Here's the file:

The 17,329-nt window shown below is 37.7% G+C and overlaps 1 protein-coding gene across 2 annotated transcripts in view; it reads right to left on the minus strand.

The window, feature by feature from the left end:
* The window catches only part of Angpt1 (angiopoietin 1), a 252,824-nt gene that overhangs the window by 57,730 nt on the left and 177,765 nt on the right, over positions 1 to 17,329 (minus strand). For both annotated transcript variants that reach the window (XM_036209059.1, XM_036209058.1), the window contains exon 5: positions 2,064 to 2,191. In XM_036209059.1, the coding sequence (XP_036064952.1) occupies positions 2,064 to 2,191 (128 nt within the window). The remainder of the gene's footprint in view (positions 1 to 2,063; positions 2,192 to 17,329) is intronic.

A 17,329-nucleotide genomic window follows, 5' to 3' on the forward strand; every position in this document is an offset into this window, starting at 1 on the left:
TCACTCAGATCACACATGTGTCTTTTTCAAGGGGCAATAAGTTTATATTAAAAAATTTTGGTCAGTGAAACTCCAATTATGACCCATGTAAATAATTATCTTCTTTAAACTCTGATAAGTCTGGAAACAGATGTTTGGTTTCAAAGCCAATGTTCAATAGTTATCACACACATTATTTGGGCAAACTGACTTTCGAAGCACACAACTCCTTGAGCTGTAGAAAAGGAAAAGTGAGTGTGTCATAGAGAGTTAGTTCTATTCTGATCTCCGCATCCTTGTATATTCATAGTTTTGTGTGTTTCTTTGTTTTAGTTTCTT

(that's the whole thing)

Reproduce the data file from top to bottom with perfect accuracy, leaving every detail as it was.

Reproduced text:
The 17,329-nt window shown below is 37.7% G+C and overlaps 1 protein-coding gene across 2 annotated transcripts in view; it reads right to left on the minus strand.

The window, feature by feature from the left end:
* The window catches only part of Angpt1 (angiopoietin 1), a 252,824-nt gene that overhangs the window by 57,730 nt on the left and 177,765 nt on the right, over positions 1 to 17,329 (minus strand). For both annotated transcript variants that reach the window (XM_036209059.1, XM_036209058.1), the window contains exon 5: positions 2,064 to 2,191. In XM_036209059.1, the coding sequence (XP_036064952.1) occupies positions 2,064 to 2,191 (128 nt within the window). The remainder of the gene's footprint in view (positions 1 to 2,063; positions 2,192 to 17,329) is intronic.

A 17,329-nucleotide genomic window follows, 5' to 3' on the forward strand; every position in this document is an offset into this window, starting at 1 on the left:
TCACTCAGATCACACATGTGTCTTTTTCAAGGGGCAATAAGTTTATATTAAAAAATTTTGGTCAGTGAAACTCCAATTATGACCCATGTAAATAATTATCTTCTTTAAACTCTGATAAGTCTGGAAACAGATGTTTGGTTTCAAAGCCAATGTTCAATAGTTATCACACACATTATTTGGGCAAACTGACTTTCGAAGCACACAACTCCTTGAGCTGTAGAAAAGGAAAAGTGAGTGTGTCATAGAGAGTTAGTTCTATTCTGATCTCCGCATCCTTGTATATTCATAGTTTTGTGTGTTTCTTTGTTTTAGTTTCTT